|1st Border Guard Regiment
Border Guards, were organized into a unified form by the Law of Organization of Armed Forces of 24 July 1864, by merging the territorial troops of Wallachia and Moldova under the direct authority of the Ministry of War. The border areas were divided in the “Danube Strip” and the “Mountains Strip”, surveyed by 4 inspectorates. The military service was 6 years long.
By the Royal Decree of 05 April 1869, the Territorial Division 1 Bucharest was created and the military service was increased to 7 years, though not permanent, the longest in the Romanian army.
On 01 April 1904 was given the Law for the creation of the Border Guards Corps, under the command of General Staur Simionescu, from the Venatori (riflemen) troops. The law stipulated that the Corps was operationally under the Ministry of War, while its customs activity was regulated by the Ministry of Finance. Recruits had to have already had 1 year of military service in another operational infantry unit, and had a spotless military record; illiterates were not eligible. The Border Guards Battalion Bucharest, with 45 officers and 1542 troops, was created. Its strength grew in 1906 to 46 officers and 2023 troops.
On 01 April 1912 the Law for Reorganization of the Border Guards Corps was passed. It changed the name of the unit in Bucharest to 1st Border Guards Regiment. It comprised a special training battalion in Sinaia, that had also Palace Guard duty at the Peles castle. Under the leadership of major Badulescu, intensive skiing lessons and mountain fighting techniques were the taught here. The military service was 3 years long, the longest in the Romanian army, along the gendarmes and the navy.
During the First World War, the 1st Border Guards Regiment participated in the offensive in Transylvania, pushing through the Olt Valley up to Sibiu. It was awarded on November 8th 1918 by King Ferdinand l., at the Royal Palace in Iasi, the Order of Michael the Brave cl.lll. by ID1592/27 June 1918, for bravery they displayed during the fierce battles of the year 1916. On August 15th 1916, in a furious assault, they compelled the enemy to retreat in disorder, capturing numerous prisoners, weapons, war materials and an armoured train. “Then they distinguished themselves brilliantly during the defensive battles at the Turnu Rosu creek, in the Coti battle and in all the ensueing battles in the Fagaras Mountains, up to the Milcov river, displaying the best possible military qualities on the field of honour.”(quoted from the document). Seven officers were awarded the highest Romanian military order, Michael the Brave cl.lll. Lt.col.Dumitriu was decorated with the Legion of Honour by Henri Berthelot himself, the commander of the French military mission in Romania.
The evolution of the Corps during the interwar period was as follows: in 1927 it grew to 4 regiments (313 officers and 21,800 troops); on 01 June 1930 to 6 regiments; on 01 May 1931 to 8 regiments; in February 1941 to 10 regiments, plus 8 platoons of Mounted Border Guards, 1 unit of several batteries of Border Guards Artillery (antitank), and by 1942 additional 9 territorial battalions.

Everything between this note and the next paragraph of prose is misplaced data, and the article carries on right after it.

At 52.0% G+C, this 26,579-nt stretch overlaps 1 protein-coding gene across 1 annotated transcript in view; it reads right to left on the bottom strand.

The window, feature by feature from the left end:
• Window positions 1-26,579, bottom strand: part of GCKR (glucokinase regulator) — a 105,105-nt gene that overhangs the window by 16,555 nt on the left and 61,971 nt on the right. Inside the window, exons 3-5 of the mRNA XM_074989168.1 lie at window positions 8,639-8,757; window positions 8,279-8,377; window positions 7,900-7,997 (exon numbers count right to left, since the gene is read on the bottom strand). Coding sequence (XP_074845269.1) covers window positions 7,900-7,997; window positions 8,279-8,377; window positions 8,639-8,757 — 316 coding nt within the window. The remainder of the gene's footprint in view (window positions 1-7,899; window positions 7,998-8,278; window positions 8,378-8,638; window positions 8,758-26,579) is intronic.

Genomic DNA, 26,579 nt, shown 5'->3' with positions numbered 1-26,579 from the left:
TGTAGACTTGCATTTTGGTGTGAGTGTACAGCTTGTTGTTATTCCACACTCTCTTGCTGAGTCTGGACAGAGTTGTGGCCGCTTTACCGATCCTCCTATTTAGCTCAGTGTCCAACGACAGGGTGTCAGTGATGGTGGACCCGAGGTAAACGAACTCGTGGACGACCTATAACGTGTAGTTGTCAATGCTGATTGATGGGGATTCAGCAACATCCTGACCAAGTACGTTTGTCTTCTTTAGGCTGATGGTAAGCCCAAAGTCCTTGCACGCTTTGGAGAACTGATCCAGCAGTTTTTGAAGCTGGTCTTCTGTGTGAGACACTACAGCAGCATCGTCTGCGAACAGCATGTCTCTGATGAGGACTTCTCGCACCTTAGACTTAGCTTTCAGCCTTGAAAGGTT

By Royal Decree 333 / 05 February 1932, the unit becomes part of the Guard Division, thus renamed 1st Guard Border Guards Regiment of Bucharest.
During the Legionar’s armed rebellion in January 1941, the 1st Guard Border Guards Regiment of Bucharest bore the brunt of heavy fighting around the Telephone Palace, incurring the loss of 17 fallen.
In the Second World War the unit takes part in the campaign for the liberation of Bessarabia and conquest of Odessa. In 1942, 2 of the regiment’s officers were awarded the Order of Michael the Brave cl.lll. On 23th of August 1944, the strength of the Border Guards Corps was of 42,500 men. The regiment fought heavily against German troops that attacked Bucharest; they managed, with minimum losses, proving their true nature of elite troops, to occupy several German barracks and camps in the area of Aparatorii Patriei, to capture the German offensive groups in the area Tunari-Pipera and to get hold of the airport Bucharest-Chitila.
After the arrival of Soviet troops in Romania (sep ‚44) following border guards regiments were disbanded: 2, 3, 4, 5, 6, 7; thus the strength of the Border Guards Corps was reduced to 12,000 men. On 21 June 1947, by the Law nr.208, border guards pass under the Ministry of Internal Affairs.
> Uniform of a soldier of the 1st Border Guards Regiment: 1916
Uniforms worn by the Romanian infantrymen during WW1 have been introduced in 1912 and modified in 1916. They were composed of the following items:
- Field cap “capela” made in grey-blue cloth with green piping, having in front the number of the regiment, “4”, in green cloth;
- “Adrian” helmet with the overlapping cipher of King Ferdinand I;
- Tunic in grey-blue cloth, with a single breasted fly-front. It had 4 rectangular pocket flaps, 2 on the breast and 2 on the hips. The collar was rolled off, piped green, adorned decorated with green pointed collar patches. Shoulder boards in grey-blue cloth, piped green, adorned by the regimental number, in green cloth. Sewn On the outer edge of the right shoulder board was a small cloth roll serving the purpose of preventing the rifle strap from slipping off the shoulder;